Paul Ginsburg, a public policy professor at the Schaeffer Center for Health Policy and Economics at the University of Southern California, said the report illustrates that “the recession and the very slow recovery from the recession are important determinants of health spending trends …. There’s a been a lot of debate over the past year or two about how much of the slowdown we’ve experienced has been from the business or the economic cycle and how much is due to real changes in health care. My sense is it’s both. This very steep recession and this very slow recovery from it, especially when you look at the very low growth in wages, is something that has definitely depressed health care spending. The implication of higher deductibles, of greater cost sharing, that’s important as well.”

Better economic conditions, the aging of the baby boomer generation into Medicare and increased number of people with insurance are expected to result in greater demand for health care goods and services, increases in health coverage and faster rates of spending growth, in particular for private health insurance, the researchers said.

Those trends, the researchers said, will be countered by somewhat slower growth in Medicare payment rates mandated by the health law, cuts made to hospitals and doctors in the congressional budget-cutting efforts and the increasing use of higher deductibles in private insurance plans that have cut down on consumer health spending.

The number of uninsured people is projected to fall from about 45 million in 2012 to 23 million by 2023, according to CMS actuaries.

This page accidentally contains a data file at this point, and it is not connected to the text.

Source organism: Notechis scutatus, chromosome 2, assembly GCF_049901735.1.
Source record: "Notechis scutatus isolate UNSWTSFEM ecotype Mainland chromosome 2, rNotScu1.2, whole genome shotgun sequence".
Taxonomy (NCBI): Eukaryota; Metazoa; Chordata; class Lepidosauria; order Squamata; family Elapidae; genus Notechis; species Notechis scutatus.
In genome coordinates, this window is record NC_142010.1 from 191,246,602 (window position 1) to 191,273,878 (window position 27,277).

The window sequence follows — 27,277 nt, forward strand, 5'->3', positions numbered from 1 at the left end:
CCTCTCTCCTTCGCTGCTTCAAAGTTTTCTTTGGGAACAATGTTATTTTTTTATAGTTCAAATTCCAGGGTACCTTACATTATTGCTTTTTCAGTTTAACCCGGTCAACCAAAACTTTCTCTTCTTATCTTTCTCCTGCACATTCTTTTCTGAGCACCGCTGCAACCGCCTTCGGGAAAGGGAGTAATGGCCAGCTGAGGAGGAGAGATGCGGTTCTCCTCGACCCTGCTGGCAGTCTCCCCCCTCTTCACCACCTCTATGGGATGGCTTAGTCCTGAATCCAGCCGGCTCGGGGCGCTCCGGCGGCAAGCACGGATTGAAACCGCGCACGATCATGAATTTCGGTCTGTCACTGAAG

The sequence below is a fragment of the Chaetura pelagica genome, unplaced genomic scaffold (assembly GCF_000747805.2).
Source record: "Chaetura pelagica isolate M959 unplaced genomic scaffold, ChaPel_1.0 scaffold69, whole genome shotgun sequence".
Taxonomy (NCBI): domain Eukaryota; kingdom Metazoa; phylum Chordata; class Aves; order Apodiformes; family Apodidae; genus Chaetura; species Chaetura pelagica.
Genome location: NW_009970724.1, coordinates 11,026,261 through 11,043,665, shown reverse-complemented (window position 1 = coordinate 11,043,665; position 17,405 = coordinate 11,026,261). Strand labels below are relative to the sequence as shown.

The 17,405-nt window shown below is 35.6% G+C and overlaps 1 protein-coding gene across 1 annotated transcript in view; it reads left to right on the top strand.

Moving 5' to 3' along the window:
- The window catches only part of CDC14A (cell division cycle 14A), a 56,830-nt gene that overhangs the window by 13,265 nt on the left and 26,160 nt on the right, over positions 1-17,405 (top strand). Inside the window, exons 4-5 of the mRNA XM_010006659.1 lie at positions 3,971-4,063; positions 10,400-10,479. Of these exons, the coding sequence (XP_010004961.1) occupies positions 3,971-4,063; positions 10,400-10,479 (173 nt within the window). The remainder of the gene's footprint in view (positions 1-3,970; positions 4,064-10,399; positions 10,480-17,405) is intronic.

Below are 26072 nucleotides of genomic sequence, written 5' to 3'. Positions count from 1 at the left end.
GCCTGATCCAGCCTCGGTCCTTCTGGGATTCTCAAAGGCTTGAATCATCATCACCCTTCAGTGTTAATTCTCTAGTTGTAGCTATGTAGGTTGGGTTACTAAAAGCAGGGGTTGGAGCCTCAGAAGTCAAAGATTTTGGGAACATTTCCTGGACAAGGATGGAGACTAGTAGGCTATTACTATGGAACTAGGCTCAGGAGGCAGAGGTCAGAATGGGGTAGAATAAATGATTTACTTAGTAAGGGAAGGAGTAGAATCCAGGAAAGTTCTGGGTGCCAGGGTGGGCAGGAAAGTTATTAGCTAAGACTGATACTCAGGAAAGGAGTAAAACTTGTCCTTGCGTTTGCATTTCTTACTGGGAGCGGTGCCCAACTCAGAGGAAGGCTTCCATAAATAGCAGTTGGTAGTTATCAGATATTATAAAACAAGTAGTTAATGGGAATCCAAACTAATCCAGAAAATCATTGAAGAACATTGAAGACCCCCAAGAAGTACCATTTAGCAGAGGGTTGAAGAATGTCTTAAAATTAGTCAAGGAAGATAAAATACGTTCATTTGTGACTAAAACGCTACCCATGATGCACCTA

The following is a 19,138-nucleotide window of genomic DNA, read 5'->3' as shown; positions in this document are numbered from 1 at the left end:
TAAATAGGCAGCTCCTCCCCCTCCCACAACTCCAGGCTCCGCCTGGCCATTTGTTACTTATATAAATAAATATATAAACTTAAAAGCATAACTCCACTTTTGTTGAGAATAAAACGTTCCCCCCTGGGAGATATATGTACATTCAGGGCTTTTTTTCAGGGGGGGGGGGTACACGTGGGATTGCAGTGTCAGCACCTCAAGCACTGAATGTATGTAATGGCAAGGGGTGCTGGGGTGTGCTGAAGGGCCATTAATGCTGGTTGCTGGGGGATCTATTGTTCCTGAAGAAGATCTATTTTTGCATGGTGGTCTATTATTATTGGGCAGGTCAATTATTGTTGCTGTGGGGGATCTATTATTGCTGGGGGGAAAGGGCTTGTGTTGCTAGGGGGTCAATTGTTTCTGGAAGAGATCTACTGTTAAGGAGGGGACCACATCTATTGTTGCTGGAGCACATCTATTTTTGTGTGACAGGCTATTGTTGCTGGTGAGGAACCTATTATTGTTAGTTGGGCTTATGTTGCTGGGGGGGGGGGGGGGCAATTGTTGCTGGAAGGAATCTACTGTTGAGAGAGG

Other key takeaways from the CMS report include:

– Medicare spending growth slowed from 4.8% in 2012 to 3.3% in 2013. That was caused by the automatic 2% payment cuts known as sequestration and other payment adjustments, especially reductions in federal payments to the private Medicare Advantage plans that offer an alternative to traditional Medicare. Late last month, the Congressional Budget Office estimated that lower costs for medical services and labor will help reduce both Medicare and Medicaid spending over the next decade.

Continued movement of baby boomers into the program and more spending on older beneficiaries will cause Medicare expenditures to rise 7.9% in 2020, according to the CMS report.

– Medicaid’s growth rate is expected to rise from 3.3% in 2012 to 6.7% in 2013, reflecting the health law’s Medicaid expansion—which is optional for states—and the effect of the law’s temporary payment increase for primary care physicians, among other factors. The researchers forecast that Medicaid spending will spike nearly 13% in 2014 but the growth rate will fall back to 6.7% the following year.